Decision details

Management of Rents for the Syrian Resettlement scheme

Decision Maker: Director: Adult Social Care

Decision status: Recommendations Approved

Is Key decision?: No

Is subject to call in?: No

Purpose:

The Syrian Resettlement Team delivers the Vulnerable Person’s Resettlement Scheme (VPRS) on behalf of the Home Office. The cost of the scheme is fully funded by the Home Office.
The LA identifies a property and pays rent on the property and then the Home Office matches a refugee family from the Middle East and North African region to resettle in the UK. The Home Office budget is used to fund the rent for the property until the new family arrives and is in receipt of benefits. This can be six months full rental costs. In addition the budget funds the deposit and the difference between the rental cost and the tenant contribution and overall the VPRS budget fund 50% of rental costs.
Home Turf Lettings (a subsidiary of DHI Bath) sourced 20 properties to house the first 20 VPRS families and now manage the properties on behalf of landlords. The VPRS pay Home Turf Lettings a management fee which is 20% of the value of the rent for each property. In total £446,040 will have been paid to Home Turf lettings since the inception of VPRS.
From September 2017, the Syrian Resettlement Team decided to source accommodation inhouse. The Syrian Resettlement Team uses the Bristol Credit Union to collect rents from tenants and to make monthly rental payments to landlords. In August 2019, the Syrian Resettlement Team is renting 52 properties owned by private sector landlords. The Bristol Credit Union charges a management fee of £10 per account per month. From January 2018 – August 2019 the Bristol Credit Union have been funded £12,750 for their management fees. In August 2019 the Bristol credit union is managing 61 tenant accounts and 52 landlord accounts.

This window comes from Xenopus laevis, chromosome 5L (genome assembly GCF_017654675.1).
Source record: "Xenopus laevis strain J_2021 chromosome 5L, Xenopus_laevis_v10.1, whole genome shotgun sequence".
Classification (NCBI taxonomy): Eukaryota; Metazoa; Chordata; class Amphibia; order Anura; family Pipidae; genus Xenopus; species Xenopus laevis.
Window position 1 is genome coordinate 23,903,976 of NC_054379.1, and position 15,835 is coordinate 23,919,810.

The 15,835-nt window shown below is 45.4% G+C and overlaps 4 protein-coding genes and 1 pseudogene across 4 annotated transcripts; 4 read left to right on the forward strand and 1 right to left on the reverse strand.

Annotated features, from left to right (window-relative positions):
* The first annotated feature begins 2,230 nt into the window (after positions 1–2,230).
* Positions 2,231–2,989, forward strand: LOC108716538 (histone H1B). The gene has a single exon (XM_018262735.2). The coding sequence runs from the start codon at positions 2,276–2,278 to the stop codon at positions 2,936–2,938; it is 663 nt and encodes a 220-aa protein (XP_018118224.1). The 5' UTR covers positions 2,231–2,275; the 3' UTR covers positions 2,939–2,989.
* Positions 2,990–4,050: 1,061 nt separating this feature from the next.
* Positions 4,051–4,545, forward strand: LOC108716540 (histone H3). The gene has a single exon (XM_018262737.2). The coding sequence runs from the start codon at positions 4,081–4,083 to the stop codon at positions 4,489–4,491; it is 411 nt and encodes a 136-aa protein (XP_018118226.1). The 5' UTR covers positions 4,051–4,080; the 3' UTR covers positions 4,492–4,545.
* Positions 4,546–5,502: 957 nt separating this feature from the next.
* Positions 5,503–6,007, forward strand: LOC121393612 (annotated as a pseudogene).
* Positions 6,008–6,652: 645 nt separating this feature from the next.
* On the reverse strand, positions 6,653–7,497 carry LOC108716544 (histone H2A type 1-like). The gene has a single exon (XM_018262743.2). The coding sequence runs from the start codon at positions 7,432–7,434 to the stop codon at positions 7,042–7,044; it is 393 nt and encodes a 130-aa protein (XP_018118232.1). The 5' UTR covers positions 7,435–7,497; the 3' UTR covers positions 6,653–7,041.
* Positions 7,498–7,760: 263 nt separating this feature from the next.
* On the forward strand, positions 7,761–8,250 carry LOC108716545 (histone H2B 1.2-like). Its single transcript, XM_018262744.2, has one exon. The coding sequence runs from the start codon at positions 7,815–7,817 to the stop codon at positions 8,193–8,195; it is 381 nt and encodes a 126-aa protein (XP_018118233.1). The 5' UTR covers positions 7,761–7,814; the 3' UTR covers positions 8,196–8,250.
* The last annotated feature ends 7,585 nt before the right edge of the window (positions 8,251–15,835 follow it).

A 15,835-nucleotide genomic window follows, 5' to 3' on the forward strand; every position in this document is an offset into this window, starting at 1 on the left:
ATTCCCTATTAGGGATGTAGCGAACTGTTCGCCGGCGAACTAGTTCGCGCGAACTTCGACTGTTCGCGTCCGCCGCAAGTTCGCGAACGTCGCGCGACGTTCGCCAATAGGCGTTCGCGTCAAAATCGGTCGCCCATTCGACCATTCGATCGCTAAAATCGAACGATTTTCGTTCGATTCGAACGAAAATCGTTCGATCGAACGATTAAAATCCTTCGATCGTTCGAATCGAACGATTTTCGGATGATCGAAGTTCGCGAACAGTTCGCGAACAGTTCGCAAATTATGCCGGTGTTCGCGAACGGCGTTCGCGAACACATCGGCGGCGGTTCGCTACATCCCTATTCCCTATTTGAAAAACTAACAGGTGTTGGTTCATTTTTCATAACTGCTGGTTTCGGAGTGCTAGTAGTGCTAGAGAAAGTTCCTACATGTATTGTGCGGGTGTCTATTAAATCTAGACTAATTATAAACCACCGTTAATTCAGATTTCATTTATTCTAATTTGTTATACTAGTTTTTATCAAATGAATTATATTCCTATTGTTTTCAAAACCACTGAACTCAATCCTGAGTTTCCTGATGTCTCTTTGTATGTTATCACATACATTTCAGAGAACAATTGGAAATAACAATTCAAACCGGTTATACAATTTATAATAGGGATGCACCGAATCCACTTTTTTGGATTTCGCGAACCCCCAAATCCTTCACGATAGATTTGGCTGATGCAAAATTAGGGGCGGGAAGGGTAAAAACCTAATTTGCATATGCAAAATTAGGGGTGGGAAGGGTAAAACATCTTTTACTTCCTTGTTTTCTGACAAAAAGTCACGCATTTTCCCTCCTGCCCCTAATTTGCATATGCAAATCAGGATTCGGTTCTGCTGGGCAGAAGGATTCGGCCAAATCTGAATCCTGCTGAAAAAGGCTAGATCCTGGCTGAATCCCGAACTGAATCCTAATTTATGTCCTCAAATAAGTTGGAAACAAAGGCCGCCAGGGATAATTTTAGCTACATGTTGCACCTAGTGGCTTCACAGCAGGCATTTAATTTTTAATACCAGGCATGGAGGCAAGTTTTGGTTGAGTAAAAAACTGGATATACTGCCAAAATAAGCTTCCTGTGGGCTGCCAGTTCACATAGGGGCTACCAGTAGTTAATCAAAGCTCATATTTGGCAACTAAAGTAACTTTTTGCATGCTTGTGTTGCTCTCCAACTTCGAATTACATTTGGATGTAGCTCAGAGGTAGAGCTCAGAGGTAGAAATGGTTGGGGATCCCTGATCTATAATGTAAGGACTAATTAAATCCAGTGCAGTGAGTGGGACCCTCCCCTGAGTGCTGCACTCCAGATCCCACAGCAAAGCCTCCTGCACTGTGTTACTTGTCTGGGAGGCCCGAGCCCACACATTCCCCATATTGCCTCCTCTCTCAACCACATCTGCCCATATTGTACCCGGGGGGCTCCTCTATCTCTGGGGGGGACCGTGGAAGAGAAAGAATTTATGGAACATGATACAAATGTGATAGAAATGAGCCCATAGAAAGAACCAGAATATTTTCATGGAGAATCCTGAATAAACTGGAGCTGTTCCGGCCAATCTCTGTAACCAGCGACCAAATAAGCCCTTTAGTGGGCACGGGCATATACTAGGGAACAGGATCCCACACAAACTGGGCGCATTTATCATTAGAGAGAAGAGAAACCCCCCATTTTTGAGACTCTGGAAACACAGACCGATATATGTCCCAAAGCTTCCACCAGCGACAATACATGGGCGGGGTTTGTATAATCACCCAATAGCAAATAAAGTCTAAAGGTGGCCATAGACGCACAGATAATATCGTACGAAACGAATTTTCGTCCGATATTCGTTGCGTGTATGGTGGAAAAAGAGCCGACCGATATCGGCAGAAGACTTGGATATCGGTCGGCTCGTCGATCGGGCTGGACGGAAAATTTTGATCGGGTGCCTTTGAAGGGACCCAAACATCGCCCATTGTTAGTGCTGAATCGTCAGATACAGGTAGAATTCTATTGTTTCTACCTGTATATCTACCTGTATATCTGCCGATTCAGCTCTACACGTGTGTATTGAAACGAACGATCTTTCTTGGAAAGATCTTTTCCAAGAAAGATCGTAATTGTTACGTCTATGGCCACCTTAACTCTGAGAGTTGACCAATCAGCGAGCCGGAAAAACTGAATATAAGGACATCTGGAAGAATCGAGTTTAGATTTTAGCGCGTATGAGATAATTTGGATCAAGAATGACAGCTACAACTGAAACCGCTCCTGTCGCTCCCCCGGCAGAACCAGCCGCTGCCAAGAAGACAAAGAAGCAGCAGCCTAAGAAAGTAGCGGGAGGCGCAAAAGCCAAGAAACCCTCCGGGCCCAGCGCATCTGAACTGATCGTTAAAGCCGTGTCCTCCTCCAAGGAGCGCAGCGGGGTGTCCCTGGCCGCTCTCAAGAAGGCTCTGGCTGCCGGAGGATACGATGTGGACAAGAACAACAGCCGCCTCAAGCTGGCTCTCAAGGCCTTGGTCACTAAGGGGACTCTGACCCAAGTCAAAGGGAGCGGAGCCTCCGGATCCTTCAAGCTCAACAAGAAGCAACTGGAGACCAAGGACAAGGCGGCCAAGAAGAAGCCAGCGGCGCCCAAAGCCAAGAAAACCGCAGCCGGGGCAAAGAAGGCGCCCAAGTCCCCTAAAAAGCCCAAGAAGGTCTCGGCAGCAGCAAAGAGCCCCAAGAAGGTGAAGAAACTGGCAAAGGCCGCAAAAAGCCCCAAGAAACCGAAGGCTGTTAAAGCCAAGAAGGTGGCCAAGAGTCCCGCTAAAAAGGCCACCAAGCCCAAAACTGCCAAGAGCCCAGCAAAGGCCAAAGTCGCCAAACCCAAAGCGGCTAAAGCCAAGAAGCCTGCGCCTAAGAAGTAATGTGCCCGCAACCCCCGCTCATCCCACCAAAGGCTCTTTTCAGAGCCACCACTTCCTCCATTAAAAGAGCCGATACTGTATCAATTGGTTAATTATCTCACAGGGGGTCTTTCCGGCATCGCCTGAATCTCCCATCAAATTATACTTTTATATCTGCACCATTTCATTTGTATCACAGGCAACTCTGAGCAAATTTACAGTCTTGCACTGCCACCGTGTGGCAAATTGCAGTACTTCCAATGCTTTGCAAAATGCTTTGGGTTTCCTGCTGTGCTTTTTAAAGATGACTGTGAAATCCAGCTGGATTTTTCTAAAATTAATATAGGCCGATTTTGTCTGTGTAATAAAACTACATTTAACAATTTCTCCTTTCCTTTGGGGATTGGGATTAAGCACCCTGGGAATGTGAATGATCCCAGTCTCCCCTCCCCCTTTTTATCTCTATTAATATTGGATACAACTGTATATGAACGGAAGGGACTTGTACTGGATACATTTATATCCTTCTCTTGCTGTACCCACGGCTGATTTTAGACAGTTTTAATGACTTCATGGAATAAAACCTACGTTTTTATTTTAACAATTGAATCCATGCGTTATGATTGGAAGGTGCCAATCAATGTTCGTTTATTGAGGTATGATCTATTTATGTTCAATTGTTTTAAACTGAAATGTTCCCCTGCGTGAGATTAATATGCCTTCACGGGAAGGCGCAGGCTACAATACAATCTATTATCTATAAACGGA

Decision:

To approve the transfer of £50,000 for outstanding payments due to Home Turf Lettings and allow the transfer of £80,000 to the Bristol Credit Union between September 2019 and December 2019.

Alternative options considered:

It is vitally important that the Bristol VPRS has an effective relationship with landlords. We don’t want to run the risk of landlords withdrawing properties and putting vulnerable families on the street. If the rental payments aren’t managed effectively there would be major complaints from landlords. If the scheme fails to build positive relationships with landlords there is reputational risk with the central government who are expecting the council to manage the needs of the families.
When the tenants arrive, they have high social and medical needs, they do not speak English and they are unfamiliar with managing their tenancies and high levels of support are needed to enable them to manage their tenancies and pay rents. The payment system needs to be personalised to flag Universal Credit payment errors and tenant payment errors to ensure rental income is maximised. The Council's inhouse finance system is not designed to manage this. If rents are not paid on time there are consequences. Private landlords with quality properties can charge market rents which are £400 a month higher than the local housing allowance and the Bristol VPRS rents are based on LHA rates. The landlords choose to rent properties to the Bristol VPRS scheme because the team take most of the risks out of renting to a vulnerable family but if rents are not paid on time, landlords will consider giving notice to quit.

Publication date: 01/10/2019

Date of decision: 27/08/2019